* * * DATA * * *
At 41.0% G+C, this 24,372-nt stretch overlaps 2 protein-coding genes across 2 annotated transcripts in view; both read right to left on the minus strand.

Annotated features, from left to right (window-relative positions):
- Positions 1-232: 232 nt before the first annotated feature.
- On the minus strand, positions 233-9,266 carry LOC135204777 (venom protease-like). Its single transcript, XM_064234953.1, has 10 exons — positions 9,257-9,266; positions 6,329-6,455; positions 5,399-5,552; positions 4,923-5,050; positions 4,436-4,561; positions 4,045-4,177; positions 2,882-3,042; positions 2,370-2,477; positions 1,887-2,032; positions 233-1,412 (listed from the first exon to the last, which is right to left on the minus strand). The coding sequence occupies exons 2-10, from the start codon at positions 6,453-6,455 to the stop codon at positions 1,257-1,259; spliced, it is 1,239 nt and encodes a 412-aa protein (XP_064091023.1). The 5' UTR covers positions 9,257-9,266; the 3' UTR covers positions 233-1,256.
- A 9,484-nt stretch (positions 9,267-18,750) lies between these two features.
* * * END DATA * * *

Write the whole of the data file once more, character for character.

At 41.0% G+C, this 24,372-nt stretch overlaps 2 protein-coding genes across 2 annotated transcripts in view; both read right to left on the minus strand.

Annotated features, from left to right (window-relative positions):
- Positions 1-232: 232 nt before the first annotated feature.
- On the minus strand, positions 233-9,266 carry LOC135204777 (venom protease-like). Its single transcript, XM_064234953.1, has 10 exons — positions 9,257-9,266; positions 6,329-6,455; positions 5,399-5,552; positions 4,923-5,050; positions 4,436-4,561; positions 4,045-4,177; positions 2,882-3,042; positions 2,370-2,477; positions 1,887-2,032; positions 233-1,412 (listed from the first exon to the last, which is right to left on the minus strand). The coding sequence occupies exons 2-10, from the start codon at positions 6,453-6,455 to the stop codon at positions 1,257-1,259; spliced, it is 1,239 nt and encodes a 412-aa protein (XP_064091023.1). The 5' UTR covers positions 9,257-9,266; the 3' UTR covers positions 233-1,256.
- A 9,484-nt stretch (positions 9,267-18,750) lies between these two features.